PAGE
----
And now that we’ve got all that business concluded, let’s talk about the film itself, shall we? I promise to keep it brief.

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Dear God but this sucked, didn’t it? I mean, seriously. And I can say that in complete safety having established my bona fides as “nowhere near the Marvel-basher my reputation would suggest.” This is just a bad movie. Paul Rudd is likable enough in his lead role as ex-con-turned-reluctant-hero Scott Lang, but from there it’s all just downhill. Michael Douglas is an obviously tired and disinterested shell of his former self as “original” Ant-Man Dr. Hank Pym, Evangeline Lilly has all the charisma and charm of a Denny’s omelette as supposed “leading lady” Hope van Dyne, Corey Stoll is particularly uneven and unbelievable as chief baddie Darren Cross/Yellowjacket (although I give the half-dozen-or-so screenwriters credit for admitting, even if by accident, that corporate CEOs and psychopaths are often one and the same), the talents of Martin Donovan are absolutely wasted in a two-bit “supporting villain” role (and speaking of wasted talent, why have Hayley Atwell’s Agent Carter in here at all?), the humor is flat, the pacing uneven, the idea that a guy could train to shrink down to sub-atomic size over the course of a weekend without losing his mind is a heck of a stretch even for a Marvel movie, and they give away how the whole thing’s gonna end pretty early on when they explain how Ant-Man’s red and blue discs work ( old-school Doctor Who fans will know what I mean when I call this scene the film’s “Hexachromide moment” ).

If all that weren’t enough, though, there are also Ant-Man‘s hideously offensive racial politics to consider. Sure, Scott’s done time, but he go busted for a Robin Hood-style crime of stealing from the rich to give to the poor. Why, he’s even got a Master’s degree in electrical engineering (he tells us so himself). He’s also, ya know, white. His trio of prison buddies, though — well, they’re real criminals. Why, just look at ’em — one’s Latino (played by Michael Pena), one’s black (hip-hop star T.I.), and one’s a dirty Russian immigrant (David Dastmalchian). All three of them are dumber than a box of rocks, too. Good thing they have their educated friend around to keep ’em out of trouble.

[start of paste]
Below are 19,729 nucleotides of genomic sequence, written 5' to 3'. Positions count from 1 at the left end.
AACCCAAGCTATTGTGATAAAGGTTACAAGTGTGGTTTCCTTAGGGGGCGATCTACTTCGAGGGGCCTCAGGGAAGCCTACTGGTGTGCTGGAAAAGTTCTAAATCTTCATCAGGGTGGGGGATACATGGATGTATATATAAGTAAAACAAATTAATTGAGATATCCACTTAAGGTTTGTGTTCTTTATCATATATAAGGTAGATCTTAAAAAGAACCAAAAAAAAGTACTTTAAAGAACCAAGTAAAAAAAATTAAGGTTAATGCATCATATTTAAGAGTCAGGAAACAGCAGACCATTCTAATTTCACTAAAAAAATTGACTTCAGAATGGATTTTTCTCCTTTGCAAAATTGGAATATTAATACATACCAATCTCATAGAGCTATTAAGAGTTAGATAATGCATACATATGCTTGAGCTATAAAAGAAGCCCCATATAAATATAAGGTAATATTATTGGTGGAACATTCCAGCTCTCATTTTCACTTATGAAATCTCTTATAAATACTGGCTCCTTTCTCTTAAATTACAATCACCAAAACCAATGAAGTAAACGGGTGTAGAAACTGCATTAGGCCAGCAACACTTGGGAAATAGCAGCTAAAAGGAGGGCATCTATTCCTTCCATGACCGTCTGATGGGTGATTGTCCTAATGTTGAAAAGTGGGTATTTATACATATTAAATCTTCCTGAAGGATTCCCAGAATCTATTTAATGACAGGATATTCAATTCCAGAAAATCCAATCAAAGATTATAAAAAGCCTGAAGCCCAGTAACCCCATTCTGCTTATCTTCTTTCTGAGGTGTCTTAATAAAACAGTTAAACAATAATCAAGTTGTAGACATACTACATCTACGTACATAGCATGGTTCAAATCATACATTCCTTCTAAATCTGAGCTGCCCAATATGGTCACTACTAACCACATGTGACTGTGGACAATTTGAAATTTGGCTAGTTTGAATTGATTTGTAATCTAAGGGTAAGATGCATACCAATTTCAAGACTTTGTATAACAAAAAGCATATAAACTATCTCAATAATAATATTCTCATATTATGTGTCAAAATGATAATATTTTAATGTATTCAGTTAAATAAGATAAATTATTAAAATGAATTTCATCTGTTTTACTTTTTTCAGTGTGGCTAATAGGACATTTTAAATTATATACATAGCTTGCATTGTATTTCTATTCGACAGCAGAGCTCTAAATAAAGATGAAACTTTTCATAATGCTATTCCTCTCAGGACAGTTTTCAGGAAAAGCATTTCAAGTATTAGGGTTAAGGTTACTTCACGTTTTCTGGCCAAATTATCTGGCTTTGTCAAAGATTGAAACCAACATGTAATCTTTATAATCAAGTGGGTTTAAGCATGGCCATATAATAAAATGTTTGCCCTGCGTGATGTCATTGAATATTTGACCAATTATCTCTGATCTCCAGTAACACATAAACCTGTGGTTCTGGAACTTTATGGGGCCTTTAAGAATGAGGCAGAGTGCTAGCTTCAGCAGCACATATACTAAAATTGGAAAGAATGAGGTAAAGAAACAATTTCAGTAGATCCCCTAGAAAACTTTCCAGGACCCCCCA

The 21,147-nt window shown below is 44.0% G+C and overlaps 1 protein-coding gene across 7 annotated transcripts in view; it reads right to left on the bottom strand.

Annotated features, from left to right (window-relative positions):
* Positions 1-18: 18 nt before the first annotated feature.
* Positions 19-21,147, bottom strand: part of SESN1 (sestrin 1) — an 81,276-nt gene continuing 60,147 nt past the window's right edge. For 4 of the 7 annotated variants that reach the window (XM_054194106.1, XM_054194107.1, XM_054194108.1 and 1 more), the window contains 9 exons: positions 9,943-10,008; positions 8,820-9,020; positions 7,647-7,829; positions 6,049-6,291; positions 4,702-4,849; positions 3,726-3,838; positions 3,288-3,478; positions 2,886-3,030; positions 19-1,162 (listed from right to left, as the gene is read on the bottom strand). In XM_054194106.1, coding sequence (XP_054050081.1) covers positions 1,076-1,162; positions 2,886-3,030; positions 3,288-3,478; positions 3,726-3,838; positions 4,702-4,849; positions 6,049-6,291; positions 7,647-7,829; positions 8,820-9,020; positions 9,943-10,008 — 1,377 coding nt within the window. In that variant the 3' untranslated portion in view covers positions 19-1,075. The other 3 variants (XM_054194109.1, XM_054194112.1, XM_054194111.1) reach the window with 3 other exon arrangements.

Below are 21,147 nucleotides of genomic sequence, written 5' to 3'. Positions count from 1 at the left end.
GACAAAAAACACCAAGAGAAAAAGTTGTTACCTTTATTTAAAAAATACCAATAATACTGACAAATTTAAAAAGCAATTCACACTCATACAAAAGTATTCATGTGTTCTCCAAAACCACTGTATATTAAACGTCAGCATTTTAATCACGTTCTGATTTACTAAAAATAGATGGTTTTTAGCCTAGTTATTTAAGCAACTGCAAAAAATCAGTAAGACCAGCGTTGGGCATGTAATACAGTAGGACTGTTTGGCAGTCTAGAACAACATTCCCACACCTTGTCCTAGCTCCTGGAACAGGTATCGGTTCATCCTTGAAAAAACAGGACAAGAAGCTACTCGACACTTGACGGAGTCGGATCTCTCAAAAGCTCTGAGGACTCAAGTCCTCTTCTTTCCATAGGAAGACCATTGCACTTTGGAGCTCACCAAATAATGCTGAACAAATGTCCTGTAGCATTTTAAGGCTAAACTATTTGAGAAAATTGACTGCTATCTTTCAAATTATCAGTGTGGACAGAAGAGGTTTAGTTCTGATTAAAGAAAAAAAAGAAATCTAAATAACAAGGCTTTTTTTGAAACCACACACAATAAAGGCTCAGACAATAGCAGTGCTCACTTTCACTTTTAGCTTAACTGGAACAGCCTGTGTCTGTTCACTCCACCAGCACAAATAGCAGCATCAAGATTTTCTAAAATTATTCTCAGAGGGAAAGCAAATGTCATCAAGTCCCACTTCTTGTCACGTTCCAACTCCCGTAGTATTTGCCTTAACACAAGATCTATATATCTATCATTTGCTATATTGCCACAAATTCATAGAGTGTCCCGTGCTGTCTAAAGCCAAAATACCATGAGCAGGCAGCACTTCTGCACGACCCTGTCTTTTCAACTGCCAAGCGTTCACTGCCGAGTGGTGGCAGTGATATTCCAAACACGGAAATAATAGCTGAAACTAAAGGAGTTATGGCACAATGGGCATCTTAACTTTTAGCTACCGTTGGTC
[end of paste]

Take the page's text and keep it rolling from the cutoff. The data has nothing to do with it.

The only character in the film who’s anything other than a one-note cipher is a cop named Paxton (Bobby Cannavale), who’s married to Scott’s ex-wife and starts out thinking the worst about our “hero” but ends up coming around. Even his “character arc” is fairly cliched, true, but at least it exists. Everyone else is basically the same from start to finish. And all of this is brought to you via Reed is Marvel’s dull-as-day-old-dogshit “house style” that makes every movie look and feel like a two-hour TV episode with a huge budget.

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There’s a bit of a small-scale tragedy in all this, of course — Ant-Man is definitely an “also-ran” character and the potential was here to do something altogether different than what we’ve come to expect from typical MCU fare. But I think that potential probably headed out the door along with Edgar Wright. “Different” is something Marvel just doesn’t do at this point — but they might want to re-think that stodgy mindset pretty quickly, or the next few years could be long and hard ones indeed. Ant-Man‘s poor showing at the box office certainly isn’t proof positive that a “super-hero implosion” is necessarily upon us just yet, but it’s a strong signal that one could be in the offing, and the more rigidly Dis/Mar adheres to their strict assembly-line formula, the more quickly they’ll usher in the day when people really do just find themselves getting tired of the same old stuff.

I have to say, critically-speaking at least, this has been quite the summer for Marvel, hasn’t it? Granted, none of their 2011 summer releases has enjoyed the kind of spectacular box-office success that flicks in the Spider-Man and Iron Man series have, and even X-Men : First Class has underperformed a bit compared to previous incarnations/installments in that franchise’s run, but between that, Thor, and the subject of our review today, veteran Hollywood blockbuster director Joe Johnston’s Captain America : The First Avenger, it’s fair to say that properties from the so-called “House of Ideas” have become absolute critics’ darlings.